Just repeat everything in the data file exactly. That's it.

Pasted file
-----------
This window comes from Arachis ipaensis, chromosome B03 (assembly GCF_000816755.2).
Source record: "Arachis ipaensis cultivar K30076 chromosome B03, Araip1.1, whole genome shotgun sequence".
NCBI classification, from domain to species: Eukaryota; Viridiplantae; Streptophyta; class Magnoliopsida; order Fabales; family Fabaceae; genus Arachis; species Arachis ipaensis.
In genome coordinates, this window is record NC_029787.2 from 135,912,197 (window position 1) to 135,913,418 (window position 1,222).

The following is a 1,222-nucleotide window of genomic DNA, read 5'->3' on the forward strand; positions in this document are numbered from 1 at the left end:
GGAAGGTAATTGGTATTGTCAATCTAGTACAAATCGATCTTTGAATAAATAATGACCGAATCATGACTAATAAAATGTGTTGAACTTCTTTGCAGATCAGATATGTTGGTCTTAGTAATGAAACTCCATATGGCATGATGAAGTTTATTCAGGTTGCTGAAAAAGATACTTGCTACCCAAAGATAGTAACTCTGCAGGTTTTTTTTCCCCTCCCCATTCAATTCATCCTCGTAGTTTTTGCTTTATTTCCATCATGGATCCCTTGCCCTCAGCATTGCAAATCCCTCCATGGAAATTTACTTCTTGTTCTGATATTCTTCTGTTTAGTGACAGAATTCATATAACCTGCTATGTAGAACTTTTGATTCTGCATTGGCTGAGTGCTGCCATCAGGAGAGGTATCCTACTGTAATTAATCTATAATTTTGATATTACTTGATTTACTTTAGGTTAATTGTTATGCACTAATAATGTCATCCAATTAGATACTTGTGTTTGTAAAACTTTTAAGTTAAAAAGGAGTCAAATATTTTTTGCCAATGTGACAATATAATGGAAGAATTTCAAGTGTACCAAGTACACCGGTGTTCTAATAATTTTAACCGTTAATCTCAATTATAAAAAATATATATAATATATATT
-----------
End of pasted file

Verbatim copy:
This window comes from Arachis ipaensis, chromosome B03 (assembly GCF_000816755.2).
Source record: "Arachis ipaensis cultivar K30076 chromosome B03, Araip1.1, whole genome shotgun sequence".
NCBI classification, from domain to species: Eukaryota; Viridiplantae; Streptophyta; class Magnoliopsida; order Fabales; family Fabaceae; genus Arachis; species Arachis ipaensis.
In genome coordinates, this window is record NC_029787.2 from 135,912,197 (window position 1) to 135,913,418 (window position 1,222).

The following is a 1,222-nucleotide window of genomic DNA, read 5'->3' on the forward strand; positions in this document are numbered from 1 at the left end:
GGAAGGTAATTGGTATTGTCAATCTAGTACAAATCGATCTTTGAATAAATAATGACCGAATCATGACTAATAAAATGTGTTGAACTTCTTTGCAGATCAGATATGTTGGTCTTAGTAATGAAACTCCATATGGCATGATGAAGTTTATTCAGGTTGCTGAAAAAGATACTTGCTACCCAAAGATAGTAACTCTGCAGGTTTTTTTTCCCCTCCCCATTCAATTCATCCTCGTAGTTTTTGCTTTATTTCCATCATGGATCCCTTGCCCTCAGCATTGCAAATCCCTCCATGGAAATTTACTTCTTGTTCTGATATTCTTCTGTTTAGTGACAGAATTCATATAACCTGCTATGTAGAACTTTTGATTCTGCATTGGCTGAGTGCTGCCATCAGGAGAGGTATCCTACTGTAATTAATCTATAATTTTGATATTACTTGATTTACTTTAGGTTAATTGTTATGCACTAATAATGTCATCCAATTAGATACTTGTGTTTGTAAAACTTTTAAGTTAAAAAGGAGTCAAATATTTTTTGCCAATGTGACAATATAATGGAAGAATTTCAAGTGTACCAAGTACACCGGTGTTCTAATAATTTTAACCGTTAATCTCAATTATAAAAAATATATATAATATATATT